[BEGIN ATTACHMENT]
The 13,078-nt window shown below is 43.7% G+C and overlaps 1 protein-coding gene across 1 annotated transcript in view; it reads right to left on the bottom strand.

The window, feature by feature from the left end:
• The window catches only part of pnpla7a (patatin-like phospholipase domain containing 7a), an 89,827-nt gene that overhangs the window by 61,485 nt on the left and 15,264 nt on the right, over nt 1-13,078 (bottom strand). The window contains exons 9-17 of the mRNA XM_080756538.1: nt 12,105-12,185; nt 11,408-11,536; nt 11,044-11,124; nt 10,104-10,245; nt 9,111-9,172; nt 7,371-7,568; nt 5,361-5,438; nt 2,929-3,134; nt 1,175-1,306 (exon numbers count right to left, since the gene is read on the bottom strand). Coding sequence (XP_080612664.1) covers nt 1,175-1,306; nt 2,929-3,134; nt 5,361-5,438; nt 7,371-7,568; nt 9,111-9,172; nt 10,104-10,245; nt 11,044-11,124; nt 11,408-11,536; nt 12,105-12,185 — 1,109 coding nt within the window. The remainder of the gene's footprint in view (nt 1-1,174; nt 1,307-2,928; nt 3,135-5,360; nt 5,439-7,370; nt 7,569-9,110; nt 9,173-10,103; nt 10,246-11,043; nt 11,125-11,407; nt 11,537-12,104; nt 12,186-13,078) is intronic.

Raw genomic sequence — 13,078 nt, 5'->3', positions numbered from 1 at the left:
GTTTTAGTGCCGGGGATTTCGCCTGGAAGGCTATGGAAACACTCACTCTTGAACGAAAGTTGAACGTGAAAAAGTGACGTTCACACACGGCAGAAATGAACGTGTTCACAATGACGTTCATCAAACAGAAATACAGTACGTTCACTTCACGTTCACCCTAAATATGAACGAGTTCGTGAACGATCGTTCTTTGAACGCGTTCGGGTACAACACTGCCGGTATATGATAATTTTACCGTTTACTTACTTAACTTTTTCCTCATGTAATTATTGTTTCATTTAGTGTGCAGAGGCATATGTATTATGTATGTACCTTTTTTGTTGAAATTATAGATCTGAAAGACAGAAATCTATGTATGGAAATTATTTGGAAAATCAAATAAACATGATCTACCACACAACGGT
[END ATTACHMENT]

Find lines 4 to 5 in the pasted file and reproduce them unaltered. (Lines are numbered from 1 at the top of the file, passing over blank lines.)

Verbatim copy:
Raw genomic sequence — 13,078 nt, 5'->3', positions numbered from 1 at the left:
GTTTTAGTGCCGGGGATTTCGCCTGGAAGGCTATGGAAACACTCACTCTTGAACGAAAGTTGAACGTGAAAAAGTGACGTTCACACACGGCAGAAATGAACGTGTTCACAATGACGTTCATCAAACAGAAATACAGTACGTTCACTTCACGTTCACCCTAAATATGAACGAGTTCGTGAACGATCGTTCTTTGAACGCGTTCGGGTACAACACTGCCGGTATATGATAATTTTACCGTTTACTTACTTAACTTTTTCCTCATGTAATTATTGTTTCATTTAGTGTGCAGAGGCATATGTATTATGTATGTACCTTTTTTGTTGAAATTATAGATCTGAAAGACAGAAATCTATGTATGGAAATTATTTGGAAAATCAAATAAACATGATCTACCACACAACGGT